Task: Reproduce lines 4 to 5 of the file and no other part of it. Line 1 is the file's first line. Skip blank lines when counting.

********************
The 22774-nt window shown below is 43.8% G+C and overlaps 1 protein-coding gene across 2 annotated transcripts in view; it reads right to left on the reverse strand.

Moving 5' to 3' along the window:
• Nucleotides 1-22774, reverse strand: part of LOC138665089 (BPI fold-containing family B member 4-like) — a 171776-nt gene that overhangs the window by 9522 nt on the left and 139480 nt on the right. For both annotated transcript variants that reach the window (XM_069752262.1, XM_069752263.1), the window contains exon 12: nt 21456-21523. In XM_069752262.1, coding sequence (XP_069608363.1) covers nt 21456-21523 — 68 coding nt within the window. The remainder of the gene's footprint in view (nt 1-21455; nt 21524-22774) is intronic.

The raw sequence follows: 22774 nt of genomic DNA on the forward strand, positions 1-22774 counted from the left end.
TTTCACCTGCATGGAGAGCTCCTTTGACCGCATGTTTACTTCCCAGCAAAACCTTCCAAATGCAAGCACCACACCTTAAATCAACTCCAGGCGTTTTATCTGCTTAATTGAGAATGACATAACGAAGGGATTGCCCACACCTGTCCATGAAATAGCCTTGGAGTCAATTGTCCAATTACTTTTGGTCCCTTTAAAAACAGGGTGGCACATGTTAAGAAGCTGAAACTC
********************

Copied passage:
The raw sequence follows: 22774 nt of genomic DNA on the forward strand, positions 1-22774 counted from the left end.
TTTCACCTGCATGGAGAGCTCCTTTGACCGCATGTTTACTTCCCAGCAAAACCTTCCAAATGCAAGCACCACACCTTAAATCAACTCCAGGCGTTTTATCTGCTTAATTGAGAATGACATAACGAAGGGATTGCCCACACCTGTCCATGAAATAGCCTTGGAGTCAATTGTCCAATTACTTTTGGTCCCTTTAAAAACAGGGTGGCACATGTTAAGAAGCTGAAACTC